As a longtime reader of the L.A. Weekly, home of such brilliant reportage as Rian Malan’s penultimate piece on X in the early ’80s, I feel compelled to address a mere handful of Nikki Finke’s laughable inaccuracies in her recent “Deadline: Hollywood” (trenchant!) missive on The CW TV network [A Considerable Town, “Screwing the TV Viewers,” April 28–May 4]. To wit:
1.) “Execs at CBS and Time Warner greedily expect The CW to be profitable in its first year.” An American business expecting to make money?! As David Johansen would say, “The Nerve!”
2.) It is correct that The CW will program “merely 13 hours of prime time,” just as The WB does (FYI: FOX “merely” programs 15 hours of prime-time television), and The CW will also schedule 10 additional hours of daytime programming and five hours of children’s programming, including one hour of educational/informational content on Saturday mornings, in an aggressive effort to address federally mandated stipulations.
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3.) “Everything on UPN will have first shot at coming back,” quoth The Raven, Ms. Finke’s winged source (with apologies to E.A. Poe and J.J. Burnel) — a ludicrous assertion, given scheduling meetings for The CW’s inceptive 2006-’07 schedule have yet to convene. Nothing like an unnamed source! And a psychic at that! I’m sure this is what Bob Woodward had in mind when he was freezing his tootsies off in that parking garage.
4.) The CW “hampers competition and harms consumers.” Uh, how? Glad to see Ms. Finke embrace the credo “Facts are stupid things.”
5.) Vis-à-vis “pork rinds” — referring to WB/UPN TV stations that did not affiliate with The CW — I’m fairly certain 20th Century Fox Television’s My Network TV would dispute this chopped characterization, as they have aggressively touted their incipient alliance with said stations.
6.) “The WB was a dumping ground for Warner Bros. TV pilots and series not picked up by major networks.” A simple phone call to the producers and studios associated with such fan favorites as Buffy the Vampire Slayer, Angel, Dawson’s Creek, Felicity and 7th Heaven, among other programs, would refute this noxious theorem.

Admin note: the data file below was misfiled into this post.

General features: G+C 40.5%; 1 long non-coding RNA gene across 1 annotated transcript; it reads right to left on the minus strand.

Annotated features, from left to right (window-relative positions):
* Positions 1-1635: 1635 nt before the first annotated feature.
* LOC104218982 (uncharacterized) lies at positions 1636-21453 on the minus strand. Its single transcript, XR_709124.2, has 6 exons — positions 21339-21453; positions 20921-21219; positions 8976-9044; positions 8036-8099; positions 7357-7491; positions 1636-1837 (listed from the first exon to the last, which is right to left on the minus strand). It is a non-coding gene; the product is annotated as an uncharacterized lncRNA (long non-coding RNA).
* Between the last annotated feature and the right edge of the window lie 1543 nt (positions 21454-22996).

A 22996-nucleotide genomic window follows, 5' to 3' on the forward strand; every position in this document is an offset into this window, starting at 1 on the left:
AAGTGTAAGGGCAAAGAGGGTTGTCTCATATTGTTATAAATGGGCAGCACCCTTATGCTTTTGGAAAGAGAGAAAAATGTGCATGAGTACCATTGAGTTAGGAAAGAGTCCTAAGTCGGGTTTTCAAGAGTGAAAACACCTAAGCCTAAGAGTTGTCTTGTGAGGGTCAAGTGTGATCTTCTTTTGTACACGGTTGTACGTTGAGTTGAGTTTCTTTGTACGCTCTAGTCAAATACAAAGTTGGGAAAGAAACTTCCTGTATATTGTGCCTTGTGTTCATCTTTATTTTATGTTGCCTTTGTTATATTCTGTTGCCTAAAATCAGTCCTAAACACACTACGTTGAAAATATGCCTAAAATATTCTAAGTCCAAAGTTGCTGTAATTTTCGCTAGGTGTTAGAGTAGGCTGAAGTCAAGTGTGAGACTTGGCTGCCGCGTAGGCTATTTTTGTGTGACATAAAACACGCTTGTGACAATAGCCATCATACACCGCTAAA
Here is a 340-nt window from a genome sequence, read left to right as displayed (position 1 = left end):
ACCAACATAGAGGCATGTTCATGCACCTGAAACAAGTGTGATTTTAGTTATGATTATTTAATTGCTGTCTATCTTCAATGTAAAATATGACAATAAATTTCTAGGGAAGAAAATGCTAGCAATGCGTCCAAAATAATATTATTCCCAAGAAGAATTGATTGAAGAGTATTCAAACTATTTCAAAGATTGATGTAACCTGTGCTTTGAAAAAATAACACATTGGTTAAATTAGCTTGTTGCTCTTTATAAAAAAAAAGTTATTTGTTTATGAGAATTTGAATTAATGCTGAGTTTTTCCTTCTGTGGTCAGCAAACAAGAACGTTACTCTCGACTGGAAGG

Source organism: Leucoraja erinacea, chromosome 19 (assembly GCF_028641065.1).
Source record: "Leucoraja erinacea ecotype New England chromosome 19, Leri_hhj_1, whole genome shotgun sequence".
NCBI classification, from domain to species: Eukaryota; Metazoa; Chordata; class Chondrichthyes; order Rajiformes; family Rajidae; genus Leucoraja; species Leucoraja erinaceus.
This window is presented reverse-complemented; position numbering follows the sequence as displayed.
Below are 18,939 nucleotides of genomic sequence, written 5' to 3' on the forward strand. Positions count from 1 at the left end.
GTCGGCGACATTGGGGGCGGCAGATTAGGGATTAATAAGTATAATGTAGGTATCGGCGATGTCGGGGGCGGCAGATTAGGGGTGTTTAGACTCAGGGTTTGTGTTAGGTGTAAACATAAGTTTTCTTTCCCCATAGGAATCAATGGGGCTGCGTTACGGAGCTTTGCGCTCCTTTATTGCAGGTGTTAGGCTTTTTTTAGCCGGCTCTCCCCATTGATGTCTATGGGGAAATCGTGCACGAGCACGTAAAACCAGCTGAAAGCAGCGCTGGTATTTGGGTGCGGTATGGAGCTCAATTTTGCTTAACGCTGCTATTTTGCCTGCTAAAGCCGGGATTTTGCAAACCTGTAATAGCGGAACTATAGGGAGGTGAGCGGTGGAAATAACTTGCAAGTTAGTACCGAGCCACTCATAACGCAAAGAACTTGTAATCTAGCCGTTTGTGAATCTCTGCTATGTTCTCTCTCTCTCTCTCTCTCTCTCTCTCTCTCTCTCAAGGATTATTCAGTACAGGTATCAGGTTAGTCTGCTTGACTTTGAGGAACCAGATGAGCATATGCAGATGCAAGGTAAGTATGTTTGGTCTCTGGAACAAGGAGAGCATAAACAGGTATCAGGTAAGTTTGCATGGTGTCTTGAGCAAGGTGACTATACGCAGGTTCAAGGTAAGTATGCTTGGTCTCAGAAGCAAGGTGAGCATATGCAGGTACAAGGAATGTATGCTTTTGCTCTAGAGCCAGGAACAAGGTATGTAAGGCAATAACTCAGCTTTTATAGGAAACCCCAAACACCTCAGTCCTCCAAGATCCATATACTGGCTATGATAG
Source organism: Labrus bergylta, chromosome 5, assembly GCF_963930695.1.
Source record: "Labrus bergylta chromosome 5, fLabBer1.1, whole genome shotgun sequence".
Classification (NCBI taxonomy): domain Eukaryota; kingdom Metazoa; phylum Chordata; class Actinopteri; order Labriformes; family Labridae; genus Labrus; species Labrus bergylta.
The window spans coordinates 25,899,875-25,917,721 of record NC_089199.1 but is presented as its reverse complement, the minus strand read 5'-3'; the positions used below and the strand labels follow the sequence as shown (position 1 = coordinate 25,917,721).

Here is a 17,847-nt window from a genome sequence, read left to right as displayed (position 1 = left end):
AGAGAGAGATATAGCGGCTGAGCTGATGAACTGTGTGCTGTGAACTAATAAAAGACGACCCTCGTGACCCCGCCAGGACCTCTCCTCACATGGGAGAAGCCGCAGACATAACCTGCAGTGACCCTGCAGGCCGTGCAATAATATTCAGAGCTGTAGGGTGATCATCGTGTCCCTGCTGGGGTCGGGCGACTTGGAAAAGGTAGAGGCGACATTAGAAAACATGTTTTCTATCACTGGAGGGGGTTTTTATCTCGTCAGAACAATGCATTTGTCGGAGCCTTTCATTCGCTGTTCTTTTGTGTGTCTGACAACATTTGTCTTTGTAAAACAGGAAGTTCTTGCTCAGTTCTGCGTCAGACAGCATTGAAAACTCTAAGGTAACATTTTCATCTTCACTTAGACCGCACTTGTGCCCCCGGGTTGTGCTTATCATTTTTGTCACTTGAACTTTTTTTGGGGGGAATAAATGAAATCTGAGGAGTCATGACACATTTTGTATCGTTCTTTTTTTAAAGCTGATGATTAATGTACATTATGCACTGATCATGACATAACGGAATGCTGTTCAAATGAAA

7.) The Family Friendly Programming Forum, an esteemed organization that contributed seed money for the initial pilot scripts for a number of fine television projects, did not “develop” — a risky, multimillion-dollar proposition left to profiteering conglomerates like Warner Bros. and CBS — Gilmore Girls or any other television program.
8.) As millions of fans will tell you, including every WB employee and/or executive ever associated with the eternally classy Reba, her last name is McEntire. Ah, fact checking . . . a lost art.
I could go on, but “Nausea” is on the turntable and requires immediate volume elevation to 11.
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Finke responds: What’s bizarre is that McGuire doesn’t dispute even once my reporting that Les Moonves kidnapped The CW, won a negotiating advantage over Warner Bros. and seized sole custody of the netlet for business decisions and programming. In fact, McGuire doesn’t deny anything within my column or find a single inaccuracy. Instead, he takes out of context what I wrote, or purports to quote from my column when he’s actually changing words and meaning, or outright fabricates. For example, McGuire claims I wrote that The WB was a dumping ground for Warner Bros. TV pilots and series not picked up by major networks. Actually, what I wrote was that it was “planned as a dumping ground.” And McGuire disputes that the Family Friendly Programming Forum developed Gilmore Girls when I can cite scores of other articles reporting exactly that. Finally, McGuire says no 2006-2007 meetings have taken place yet. Then why has The CW already acknowledged to the press some shows are certain to be returning?
Our cover story on Jon Brion [“Jon Brion’s Amazing Musicquarium,” May 12–18] misidentified the director of the upcoming film There Will Be Blood. P.T. Anderson is the director.
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